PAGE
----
JpGU-AGU Joint Meeting 2017

Presentation information

[EE] Poster

P (Space and Planetary Sciences) » P-EM Solar-Terrestrial Sciences, Space Electromagnetism & Space Environment

[P-EM14] [EE] Dynamics in magnetosphere and ionosphere

Sat. May 20, 2017 10:45 AM - 12:15 PM Poster Hall (International Exhibition Hall HALL7)

convener:Tomoaki Hori(Graduate school of Science, University of Tokyo), Yoshimasa Tanaka(National Institute of Polar Research), Aoi Nakamizo(Applied Electromagnetic Research Institute, National Institute of Information and Communications Technology), Mitsunori Ozaki(Faculty of Electrical and Computer Engineering, Institute of Science and Engineering, Kanazawa University)

[PEM14-P12] Athabasca University Geophysical and GeoSpace Observatories (AUGO and AUGSO)

*Martin G Connors1, Ian Schofield1, Kyle Reiter1, Kazuo Shiokawa2, Yuichi Otsuka2, Mitsunori Ozaki3, Yoshizumi Miyoshi2, Ryuho Kataoka4, Yoshimasa Tanaka4, Kaori Sakaguchi12, Reiko Nomura13, Claudia Martinez-Calderon5, Jun Chae-Woo5, Kunihiro Keika14, Akimasa Ieda2, Trond Trondsen6, Devin Wyatt6, Craig Unick7, Eric Donovan7, Brian Jackel7, Christopher Cully7, Christopher T Russell8, Noora Partemies9, Mikko Syrjaesuo9, Peter Dalin10, Mark Zalcik15, Anthony Tekatch11, Doug Welch11 (1.Athabasca University, 2.ISEE, Nagoya University, 3.Kanazawa University, 4.National Institute for Polar Research, 5.Department of Meteorology and Oceanography, UCLA, 6.Keo Scientific Limited, 7.Department of Physics and Astronomy, University of Calgary, 8.IGPP, UCLA, 9.The University Center in Svalbard, 10.Swedish Institute of Space Physics, 11.Unihedron Corporation, 12.National Institute of Information and Communications Technology, 13.ISAS, JAXA, 14.Department of Earth and Planetary Science, University of Tokyo, 15.NLC Can-Am Network)

Keywords:auroral imaging, proton aurora, observatories, geomagnetism, noctilucent clouds

Athabasca University has operated geophysical instruments at AUGO (113º49’42” W,54º49’42” N) since 1998, and now (since 2012) most are located at AUGSO (113º38’40” W,54º36’10” N) in a very dark rural location. The geomagnetic latitude of about 61º, less than that of most comprehensive observatories, has led to insight into subauroral and transition region processes. The new AUGSO location has residential facilities capable of hosting up to 9 researchers for campaign style work or installation of equipment. An important feature is fiber optic internet access to both sites, allowing remote operation of instruments. Although most instruments have dedicated, restricted access, sky conditions may be verified, or live auroras may be viewed if they are present, when it is dark, at . A magnetometer of the AUTUMN network has operated at the site since 1998, however should not be confused with the nearby NRCan observatory, Meanook. Sample data for the AUTUMN network during the St. Patrick’s Day Storm of 2015 may be found at . Navigation to other pages is easy from there. The AUTUMN sites do not all have the same type of magnetometer, but most take measurements every second, or at 2 Hz, and the data are publicly available and contributed to THEMIS and via there to CDAWeb.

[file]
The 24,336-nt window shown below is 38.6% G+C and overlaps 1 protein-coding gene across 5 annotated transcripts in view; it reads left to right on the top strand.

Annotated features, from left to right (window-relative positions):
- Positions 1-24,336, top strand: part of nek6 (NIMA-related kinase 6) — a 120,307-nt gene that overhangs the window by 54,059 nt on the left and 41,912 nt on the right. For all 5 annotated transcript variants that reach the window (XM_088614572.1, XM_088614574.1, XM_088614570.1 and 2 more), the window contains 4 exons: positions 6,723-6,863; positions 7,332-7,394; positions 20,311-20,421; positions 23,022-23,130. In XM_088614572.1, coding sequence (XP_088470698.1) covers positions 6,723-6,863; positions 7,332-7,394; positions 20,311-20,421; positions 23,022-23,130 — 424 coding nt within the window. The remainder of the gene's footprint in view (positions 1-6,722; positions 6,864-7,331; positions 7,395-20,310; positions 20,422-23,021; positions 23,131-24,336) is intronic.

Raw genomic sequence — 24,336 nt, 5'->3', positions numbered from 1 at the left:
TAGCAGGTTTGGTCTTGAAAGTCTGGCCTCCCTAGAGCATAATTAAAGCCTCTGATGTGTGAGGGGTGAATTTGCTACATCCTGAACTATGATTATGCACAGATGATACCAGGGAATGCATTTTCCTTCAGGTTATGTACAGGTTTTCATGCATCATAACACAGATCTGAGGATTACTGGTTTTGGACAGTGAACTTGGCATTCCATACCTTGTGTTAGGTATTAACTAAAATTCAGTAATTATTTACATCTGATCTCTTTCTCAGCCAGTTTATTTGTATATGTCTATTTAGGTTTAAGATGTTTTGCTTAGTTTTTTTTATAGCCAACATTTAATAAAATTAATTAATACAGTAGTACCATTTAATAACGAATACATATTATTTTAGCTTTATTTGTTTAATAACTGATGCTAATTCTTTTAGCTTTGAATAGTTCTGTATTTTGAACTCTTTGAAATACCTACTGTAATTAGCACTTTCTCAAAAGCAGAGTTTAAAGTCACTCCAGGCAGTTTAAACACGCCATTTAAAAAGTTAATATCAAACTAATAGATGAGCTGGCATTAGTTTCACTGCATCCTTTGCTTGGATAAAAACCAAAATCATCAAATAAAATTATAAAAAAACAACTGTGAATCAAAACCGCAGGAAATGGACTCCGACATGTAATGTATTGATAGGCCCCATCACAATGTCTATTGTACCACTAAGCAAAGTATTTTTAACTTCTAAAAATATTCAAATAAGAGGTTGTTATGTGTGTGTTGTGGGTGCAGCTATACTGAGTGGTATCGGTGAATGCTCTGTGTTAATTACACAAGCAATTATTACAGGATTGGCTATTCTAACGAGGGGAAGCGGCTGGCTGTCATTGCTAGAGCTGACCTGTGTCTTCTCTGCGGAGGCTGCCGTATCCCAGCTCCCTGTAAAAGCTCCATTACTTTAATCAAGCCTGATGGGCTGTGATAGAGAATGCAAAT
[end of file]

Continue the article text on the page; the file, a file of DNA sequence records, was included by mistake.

Since 2003, imaging has been done from the Athabasca location. A NASCAM All-Sky Intensified imager was operated from 2004 to 2012, when it was superseded by an EMCCD-based multispectral imager manufactured by Keo Scientific Ltd., at the new, darker site. THEMIS allsky monochrome imagers were tested at Athabasca, and one currently operates there. In 2005, an OMTI multispectral imager was installed along with an H-beta spectrometer. A particularly fruitful field has been that of proton auroras, for which the subauroral location and very dark skies are well suited. Search coil magnetometer detection of Pc1 pulsations coincident with detached proton auroras showed the importance of EMIC waves in causing proton precipitation. More recent coordinated investigations have involved faster imaging so that pulsations in the proton aurora could be detected, as well as VLF emissions coincident with proton auroras and compression events. A riometer was recently installed. Instrument development has also been fostered by AUGSO, most notably the FESO meridian imager which is photomultiplier based with advanced background removal, taking H-beta detection into a new realm of sensitivity and temporal sampling. The combined comprehensive instrumentation is expected to soon be coordinated with in situ measurements by the ERG/Arase satellite, and some preliminary studies involving Van Allen probes have been done.
We continue to operate two sites, with the original one used mainly for instrument testing and support of a telescope and non-auroral guest instruments. Some specialized studies benefit from having two sites, and we have been very successful in stereo imaging of noctilucent clouds (NLC). Rapid motion of auroral forms has meant less success in stereo studies, but there is great potential.
External instrument development has involved Canadian commercial companies Keo Scientific and Unihedron, both taking advantage of the auroral zone location for optical detection. We are extending our magnetometry and electronics expertise into other domains as well, with most testing done at AUGO.
Both AUGO and AUGSO were funded by the Canada Foundation for Innovation, which also makes a significant contribution to operating costs. The CANARIE computing consortium funded the innovative concept of connection to high speed fiber optic internet at the rural AUGSO site.